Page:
Anaheim Holocaust survivor, 89, says reparations would be too late now

Anaheim Holocaust survivor, 89, says reparations would be too late now
Chasten Bowen of Anaheim, a former U.S. flier who was sent to the Buchenwald concentration camp after his bomber was shot down over France during World War II, would be eligible for reparations in a deal being negotiated by France's national railroad and the U.S. State Department, but says he does not need them. (Irfan Khan / Los Angeles Times)

For Chasten Bowen, news that France is negotiating with the U.S. to pay reparations to Holocaust survivors who were transported on French rail cars to Nazi concentration camps during World War II comes too late.

"I'm just about ready to leave this world," said the 89-year-old Anaheim resident. "If there's money available, there are others who need it worse than I do."


Stuart Eizenstat, a Washington lawyer who advises the State Department on Holocaust issues, said Friday that the French government entered into formal talks with the U.S. State Department on Feb. 6 regarding reparations and hopes to wrap up an agreement by the end of the year.

The SNCF, France's national railroad, allegedly carried 76,000 Jews and other prisoners to Nazi concentration camps during the war. There are roughly 250 survivors of the French deportations living in the U.S.

The French, who previously resisted paying reparations to U.S.-based victims in part because there was no formal agreement between the two countries, appear to have been influenced by legislation pending in Congress to make it easier for victims to sue in U.S. courts. There are also by efforts in California, Maryland and Florida to block Keolis, a subsidiary of SNCF, from winning contracts to build or operate high-speed rail systems in the U.S.

Four months shy of 90, Bowen recalled this week the details of his transfer and imprisonment in the Buchenwald concentration camp in horrifying detail, though with calm detachment.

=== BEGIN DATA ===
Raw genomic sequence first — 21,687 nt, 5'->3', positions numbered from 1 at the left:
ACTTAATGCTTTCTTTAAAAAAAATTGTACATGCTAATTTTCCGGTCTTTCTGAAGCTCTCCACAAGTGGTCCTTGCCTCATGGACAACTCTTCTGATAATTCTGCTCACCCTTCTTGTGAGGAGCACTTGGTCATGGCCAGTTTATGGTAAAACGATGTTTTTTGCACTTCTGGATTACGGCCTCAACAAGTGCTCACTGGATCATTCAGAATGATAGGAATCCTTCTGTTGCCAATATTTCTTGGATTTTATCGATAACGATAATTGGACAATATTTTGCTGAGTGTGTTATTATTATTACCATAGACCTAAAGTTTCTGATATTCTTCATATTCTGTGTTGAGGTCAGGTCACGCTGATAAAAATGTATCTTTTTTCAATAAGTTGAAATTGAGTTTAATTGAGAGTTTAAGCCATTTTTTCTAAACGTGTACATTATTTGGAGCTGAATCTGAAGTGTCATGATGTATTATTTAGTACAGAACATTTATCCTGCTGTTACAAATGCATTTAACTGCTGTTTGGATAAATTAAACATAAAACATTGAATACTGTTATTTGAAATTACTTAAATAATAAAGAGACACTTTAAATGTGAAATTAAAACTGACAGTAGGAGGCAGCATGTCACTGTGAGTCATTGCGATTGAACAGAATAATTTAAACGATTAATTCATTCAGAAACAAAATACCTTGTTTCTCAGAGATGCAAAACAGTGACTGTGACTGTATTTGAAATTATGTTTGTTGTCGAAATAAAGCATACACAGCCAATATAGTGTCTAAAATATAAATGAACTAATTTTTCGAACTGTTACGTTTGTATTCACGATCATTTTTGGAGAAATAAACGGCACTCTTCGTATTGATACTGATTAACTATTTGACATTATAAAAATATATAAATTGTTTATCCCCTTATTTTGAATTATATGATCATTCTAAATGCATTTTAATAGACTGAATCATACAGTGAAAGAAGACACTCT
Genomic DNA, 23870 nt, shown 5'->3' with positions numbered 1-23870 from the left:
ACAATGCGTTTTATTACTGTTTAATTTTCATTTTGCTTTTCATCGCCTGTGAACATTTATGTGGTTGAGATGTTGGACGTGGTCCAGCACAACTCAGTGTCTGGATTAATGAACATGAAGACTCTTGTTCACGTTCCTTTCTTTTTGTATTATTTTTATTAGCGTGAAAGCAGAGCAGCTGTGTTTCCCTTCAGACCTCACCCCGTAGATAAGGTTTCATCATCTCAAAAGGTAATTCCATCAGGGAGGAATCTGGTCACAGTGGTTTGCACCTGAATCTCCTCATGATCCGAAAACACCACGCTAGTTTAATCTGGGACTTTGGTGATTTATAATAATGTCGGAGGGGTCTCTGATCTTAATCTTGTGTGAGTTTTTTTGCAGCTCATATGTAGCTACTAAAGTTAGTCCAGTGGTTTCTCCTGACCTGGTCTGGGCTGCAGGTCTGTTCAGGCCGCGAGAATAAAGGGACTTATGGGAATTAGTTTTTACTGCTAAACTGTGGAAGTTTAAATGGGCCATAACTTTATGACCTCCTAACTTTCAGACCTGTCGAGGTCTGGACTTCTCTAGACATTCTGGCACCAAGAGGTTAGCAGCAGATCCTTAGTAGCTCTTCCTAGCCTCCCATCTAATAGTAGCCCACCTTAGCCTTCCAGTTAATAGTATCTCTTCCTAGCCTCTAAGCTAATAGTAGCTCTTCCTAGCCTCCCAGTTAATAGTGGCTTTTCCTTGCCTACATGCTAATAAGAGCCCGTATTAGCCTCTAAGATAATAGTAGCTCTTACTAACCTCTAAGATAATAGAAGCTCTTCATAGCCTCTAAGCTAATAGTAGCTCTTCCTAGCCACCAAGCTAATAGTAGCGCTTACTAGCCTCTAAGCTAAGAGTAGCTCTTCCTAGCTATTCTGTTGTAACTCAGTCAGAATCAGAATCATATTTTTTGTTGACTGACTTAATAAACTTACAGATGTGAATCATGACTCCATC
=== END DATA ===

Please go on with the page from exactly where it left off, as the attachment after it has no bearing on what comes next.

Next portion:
Bowen lived in Compton before becoming a radio operator and gunner in the U.S. Army Air Forces. In 1943, he and his B-17 crewmates were sent on a mission to bomb a German-run airfield near Versailles outside Paris. The base was camouflaged so heavily that the pilot missed it the first time and had to turn around and try again.

The Germans shot off the plane's left wing, and the crew bailed out from 30,000 feet. Bowen said he landed on a plowed field, where a young boy pointed him toward the forest and urged him to run.

Bowen ducked under a bush just before a German soldier in pursuit passed by, his boots inches away.

Bowen hid in a fetid pig barn until a member of the French Resistance spirited him to a safe house. Arrangements were made to have him and another crew member driven to Paris to catch a flight to England.

The driver turned out to be Jacques Desoubrie, an infamous traitor and double agent who drove them directly to Gestapo headquarters and collected a bounty.

Bowen said he was put into solitary confinement in an ancient French prison then ordered to sign a paper, presumably a confession. When he refused, German soldiers placed him in front of a firing squad.

"All my cares went away," he said. "I became flatlined."

For unknown reasons, his life was spared. He and scores of others were loaded onto a boxcar headed for Buchenwald, a large concentration camp near Weimar, Germany. They were all stripped and deloused. Pointing toward the smokestack of the crematorium, a guard told him that the only way he would ever leave was "through that pipe."

Bowen said he and his mates were beaten and subsisted on potatoes, thin slices of bread and foul broth flavored with blades of grass.

Eventually, Bowen said he and the other servicemen were transferred by boxcar to a POW camp near the Polish border. In February 1944, as Russian troops neared the camp, German soldiers roused them and  marched them 65 miles through three feet of snow, then loaded them onto trains and took them to southern Germany. Gen. George S. Patton liberated the camp in 1945.


After the war, Bowen sold and repaired TVs.

Two years ago, the German government invited him and his family to Buchenwald. In April, the family plans to return for a tribute to Allied airmen who were held in Buchenwald.

"I'm not bitter," Bowen said Friday in an interview. "I have always been maybe a little crazy, but I can't bring myself to hate."

Four years ago, Bowen testified in favor of a state measure that would have required rail companies interested in working on the California high-speed train project to admit whether they transported people to concentration camps during World War II. Gov. Arnold Schwarzenegger vetoed the bill.

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